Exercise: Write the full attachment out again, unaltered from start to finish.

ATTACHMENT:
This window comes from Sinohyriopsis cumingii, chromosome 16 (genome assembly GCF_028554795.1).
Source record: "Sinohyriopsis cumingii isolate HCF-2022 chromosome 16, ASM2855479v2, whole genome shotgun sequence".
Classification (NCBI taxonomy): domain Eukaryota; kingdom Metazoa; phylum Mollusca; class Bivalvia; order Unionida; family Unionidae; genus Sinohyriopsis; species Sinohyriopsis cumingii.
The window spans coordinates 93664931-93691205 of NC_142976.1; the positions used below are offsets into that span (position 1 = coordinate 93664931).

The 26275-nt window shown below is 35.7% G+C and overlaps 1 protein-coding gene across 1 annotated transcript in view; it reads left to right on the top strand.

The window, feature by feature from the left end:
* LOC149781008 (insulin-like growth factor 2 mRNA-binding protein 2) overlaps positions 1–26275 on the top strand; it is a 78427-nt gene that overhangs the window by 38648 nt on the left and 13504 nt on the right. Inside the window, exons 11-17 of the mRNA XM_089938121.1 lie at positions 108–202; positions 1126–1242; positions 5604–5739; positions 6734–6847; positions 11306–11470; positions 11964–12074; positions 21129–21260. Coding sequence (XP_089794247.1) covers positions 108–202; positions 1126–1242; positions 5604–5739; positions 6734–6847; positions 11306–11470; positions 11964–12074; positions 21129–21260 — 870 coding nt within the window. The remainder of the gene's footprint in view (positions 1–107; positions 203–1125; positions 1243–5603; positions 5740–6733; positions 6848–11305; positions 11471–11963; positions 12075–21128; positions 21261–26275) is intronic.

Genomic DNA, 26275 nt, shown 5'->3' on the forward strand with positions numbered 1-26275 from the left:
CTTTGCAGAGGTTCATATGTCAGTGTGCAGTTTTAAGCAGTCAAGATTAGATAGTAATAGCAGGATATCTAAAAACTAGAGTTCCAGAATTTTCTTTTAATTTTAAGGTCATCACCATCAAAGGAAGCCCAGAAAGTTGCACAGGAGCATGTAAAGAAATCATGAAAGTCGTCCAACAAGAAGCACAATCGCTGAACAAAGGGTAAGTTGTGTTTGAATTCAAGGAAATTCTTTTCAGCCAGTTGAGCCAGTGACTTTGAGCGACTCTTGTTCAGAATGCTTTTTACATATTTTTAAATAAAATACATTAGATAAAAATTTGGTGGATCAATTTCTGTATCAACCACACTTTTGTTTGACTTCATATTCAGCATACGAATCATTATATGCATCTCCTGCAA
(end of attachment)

This window comes from Sinohyriopsis cumingii, chromosome 16 (genome assembly GCF_028554795.1).
Source record: "Sinohyriopsis cumingii isolate HCF-2022 chromosome 16, ASM2855479v2, whole genome shotgun sequence".
Classification (NCBI taxonomy): domain Eukaryota; kingdom Metazoa; phylum Mollusca; class Bivalvia; order Unionida; family Unionidae; genus Sinohyriopsis; species Sinohyriopsis cumingii.
The window spans coordinates 93664931-93691205 of NC_142976.1; the positions used below are offsets into that span (position 1 = coordinate 93664931).

The 26275-nt window shown below is 35.7% G+C and overlaps 1 protein-coding gene across 1 annotated transcript in view; it reads left to right on the top strand.

The window, feature by feature from the left end:
* LOC149781008 (insulin-like growth factor 2 mRNA-binding protein 2) overlaps positions 1–26275 on the top strand; it is a 78427-nt gene that overhangs the window by 38648 nt on the left and 13504 nt on the right. Inside the window, exons 11-17 of the mRNA XM_089938121.1 lie at positions 108–202; positions 1126–1242; positions 5604–5739; positions 6734–6847; positions 11306–11470; positions 11964–12074; positions 21129–21260. Coding sequence (XP_089794247.1) covers positions 108–202; positions 1126–1242; positions 5604–5739; positions 6734–6847; positions 11306–11470; positions 11964–12074; positions 21129–21260 — 870 coding nt within the window. The remainder of the gene's footprint in view (positions 1–107; positions 203–1125; positions 1243–5603; positions 5740–6733; positions 6848–11305; positions 11471–11963; positions 12075–21128; positions 21261–26275) is intronic.

Genomic DNA, 26275 nt, shown 5'->3' on the forward strand with positions numbered 1-26275 from the left:
CTTTGCAGAGGTTCATATGTCAGTGTGCAGTTTTAAGCAGTCAAGATTAGATAGTAATAGCAGGATATCTAAAAACTAGAGTTCCAGAATTTTCTTTTAATTTTAAGGTCATCACCATCAAAGGAAGCCCAGAAAGTTGCACAGGAGCATGTAAAGAAATCATGAAAGTCGTCCAACAAGAAGCACAATCGCTGAACAAAGGGTAAGTTGTGTTTGAATTCAAGGAAATTCTTTTCAGCCAGTTGAGCCAGTGACTTTGAGCGACTCTTGTTCAGAATGCTTTTTACATATTTTTAAATAAAATACATTAGATAAAAATTTGGTGGATCAATTTCTGTATCAACCACACTTTTGTTTGACTTCATATTCAGCATACGAATCATTATATGCATCTCCTGCAA